A combination of the distribution strength and established payments network of telecom and DTH operators along with the content creation capabilities of large media houses could help in providing a superior experience to the user.
By: Vidya S Nath
India’s OTT market is not simple. There are more than 30 OTT video service providers in India currently and according to Frost & Sullivan estimates, 90 million active OTT viewers. The ecosystem comprises original content producers, content rights holders, broadcasters, cable TV operators, DTH service providers, international OTT content aggregators and distributors, and telecom operators. In an effort to establish their individual footprints, several OTT service providers are trying to do everything themselves — content production, aggregation and distribution.
Today, the biggest ammunition for stakeholders is the content rights they own. Based on various announcements from investors and OTT companies so far, about Rs 2,500-3,300 crore has been earmarked for OTT services in India especially for original content production with a significant stake committed by Amazon Prime. According to our 2016 estimates, OTT video viewers in India were expected to grow to 355 million by 2020. However, considering the pace at which broadband connectivity is growing since January, 2017, the numbers could increase at a faster pace.
Until high broadband services attain the ubiquity we hope, the OTT services market cannot gain as much traction as imagined. The visibility of the standalone OTT subscription video-on-demand (SVOD) market is even worse. Based on the current stage of the market, SVOD revenue and subscription in India could grow potentially at over 40% by 2020 on the upside, but it would still comprise less than 10% of the total internet video viewers.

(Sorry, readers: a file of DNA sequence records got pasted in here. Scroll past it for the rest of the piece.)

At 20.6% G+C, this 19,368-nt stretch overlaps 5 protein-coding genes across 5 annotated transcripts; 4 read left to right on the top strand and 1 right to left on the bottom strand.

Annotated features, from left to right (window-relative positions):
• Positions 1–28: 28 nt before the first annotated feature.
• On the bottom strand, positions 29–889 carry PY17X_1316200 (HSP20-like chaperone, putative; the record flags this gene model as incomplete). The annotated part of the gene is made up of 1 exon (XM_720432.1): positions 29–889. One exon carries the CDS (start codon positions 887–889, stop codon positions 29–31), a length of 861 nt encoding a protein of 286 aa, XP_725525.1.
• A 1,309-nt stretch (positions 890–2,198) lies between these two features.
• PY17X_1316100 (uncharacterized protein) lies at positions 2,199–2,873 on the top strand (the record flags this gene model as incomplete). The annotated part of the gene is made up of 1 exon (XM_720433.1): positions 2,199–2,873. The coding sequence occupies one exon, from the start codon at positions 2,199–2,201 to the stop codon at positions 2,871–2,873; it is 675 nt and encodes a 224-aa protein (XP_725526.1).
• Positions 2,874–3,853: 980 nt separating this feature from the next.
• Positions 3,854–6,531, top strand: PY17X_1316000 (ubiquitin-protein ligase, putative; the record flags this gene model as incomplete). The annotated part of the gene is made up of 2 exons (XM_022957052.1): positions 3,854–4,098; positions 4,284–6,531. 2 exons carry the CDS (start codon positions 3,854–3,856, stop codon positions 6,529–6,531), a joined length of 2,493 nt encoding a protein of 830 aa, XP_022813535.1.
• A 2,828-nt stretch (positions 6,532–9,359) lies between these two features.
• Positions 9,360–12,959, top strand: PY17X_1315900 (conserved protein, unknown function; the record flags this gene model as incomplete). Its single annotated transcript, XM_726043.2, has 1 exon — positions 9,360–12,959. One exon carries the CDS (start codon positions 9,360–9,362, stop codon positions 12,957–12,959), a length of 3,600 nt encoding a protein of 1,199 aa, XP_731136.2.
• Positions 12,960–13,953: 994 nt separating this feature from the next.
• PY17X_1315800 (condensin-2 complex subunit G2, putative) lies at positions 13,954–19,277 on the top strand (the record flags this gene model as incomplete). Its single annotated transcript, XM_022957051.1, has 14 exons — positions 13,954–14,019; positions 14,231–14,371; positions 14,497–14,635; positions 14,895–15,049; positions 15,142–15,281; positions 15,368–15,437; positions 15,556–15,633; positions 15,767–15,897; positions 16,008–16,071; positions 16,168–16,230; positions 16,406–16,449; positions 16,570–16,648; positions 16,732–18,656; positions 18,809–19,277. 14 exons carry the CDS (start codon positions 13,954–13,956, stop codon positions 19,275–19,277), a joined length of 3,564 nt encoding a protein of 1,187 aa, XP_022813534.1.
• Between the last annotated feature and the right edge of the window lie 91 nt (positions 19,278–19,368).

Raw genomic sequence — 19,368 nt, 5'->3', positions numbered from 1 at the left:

This can change significantly only if the ecosystem transforms itself to provide converged pay video services over multi-screen, including TV, making on-demand OTT video accessible to a larger percent of consumers. India is a fragmented demographic, but the current audience for OTT viewers is concentrated in tier 1 and 2 cities. For now, the market appears to be saturated as viewers within the same demographic tend to experiment with newer service providers leading to churn from existing ones. Eventually, the market will be rife with partnerships and smaller service providers will merge with either bigger content aggregators, larger OTT companies or cable/satellite/telco pay TV providers.
The rest of 2017 will be critical for media companies to determine their video services strategy for the next five years. For now, many leading providers are second guessing the moves of three companies in the market and their interest in this space: Reliance Jio, Amazon and Netflix; before they decide their investments, core offerings and business plans. Picture abhi baaki hai…
The author is research director, digital media practice, Frost & Sullivan